Secondly, while the opposition may prefer denial and obfuscation, the facts demonstrate that push factors are driving irregular movement to Australia. The majority—


Dr Stone interjecting


Mr LAURIE FERGUSON —I know a bit about what is going on, my friend, when we turn to this argument by the opposition that the world is beautiful, there are no push factors and people are coming here simply because they understand our policy. Those of us who take some interest in world events know that in Sadr City 100 people were murdered in a bomb attack. We know that this week the Speaker of the Somali parliament has called for foreign intervention to protect them from foreign extremists. We appreciate, as I said last week, that the conclusion of the civil war in Sri Lanka means that there are enormous pressures for Tamil movement to this country. Only today, I received correspondence from the Tamil Federation of Australia appealing for help for three doctors who have been detained by the Sri Lankan government.

I notice that there was another bombing in Taza near Kirkuk the other week. There are estimates of 67 dead and 200 wounded. We are looking at Iran today. Surely the struggle over democracy in that country is going to have some impact in the long term. And that is not to deny the suppression of human rights over the last three decades there. Another speaker spoke about Morgan Tsvangirai. What happened in the last fortnight? He went to London and was booed down by expatriates there because of the failures of the coalition government. I do not lessen his effort, but that is the reality.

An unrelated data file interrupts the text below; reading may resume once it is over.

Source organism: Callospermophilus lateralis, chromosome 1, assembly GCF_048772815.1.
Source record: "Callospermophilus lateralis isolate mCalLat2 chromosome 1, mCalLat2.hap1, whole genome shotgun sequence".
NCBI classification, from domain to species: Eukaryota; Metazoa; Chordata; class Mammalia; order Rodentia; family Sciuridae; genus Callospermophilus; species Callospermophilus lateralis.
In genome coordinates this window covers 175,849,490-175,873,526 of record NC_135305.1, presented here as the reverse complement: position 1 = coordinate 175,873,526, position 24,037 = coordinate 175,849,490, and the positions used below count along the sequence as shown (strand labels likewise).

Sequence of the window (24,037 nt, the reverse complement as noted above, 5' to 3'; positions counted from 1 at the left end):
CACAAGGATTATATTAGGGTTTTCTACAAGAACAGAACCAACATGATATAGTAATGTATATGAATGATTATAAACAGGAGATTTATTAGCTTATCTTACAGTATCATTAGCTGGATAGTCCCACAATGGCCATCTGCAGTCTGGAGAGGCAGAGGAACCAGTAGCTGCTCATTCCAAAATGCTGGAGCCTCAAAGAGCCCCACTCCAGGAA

I had the opportunity last weekend during Refugee Week to go to Adelaide to hear an impressive young woman from Sierra Leone talk about not only why she came to this country but more importantly the continued suffering of Sierra Leonean refugees in Guinea. I also had the opportunity on the weekend to go to a Karen function. There are no push factors according to the opposition; it is all to do with Australian law. The reality is that there has been a tax imposed on the Karen people over the last fortnight and hundreds of thousands are being forced to move. According to the opposition, there was nothing happening in the Swat Valley in the last few months. It has all been peaceful. There have been no attacks; there have been no people relocated. Quite frankly, if the lead spokesman over there says that we are unaware of the world’s realities, I say that there is a clear push factor in the number of boats coming to this country.

Another important point is that the irregular movements of people are not isolated to Australia. If it is about Australian laws, one would see a correlation between Australian demand and our laws. In actual fact, by world standards, despite the fact that one-third of those people who are refugee humanitarian claimants are in our part of the world, the numbers we are receiving are minimal. I refer to figures overseas: Europe had 330,000 claimants in the year 2008; 36,000 people arrived in Italy alone—and that is why Italy is negotiating with Libya and why Gaddafi was there the other week being welcomed and back-slapped by Prime Minister Berlusconi; 15,000 refugees arrived in Greece; and 13,000 arrived in Spain. Even Malta, under huge pressure on this matter, had 2,700 arrivals. You have heard those figures. The figure for Australia was 161 claimants in the same period.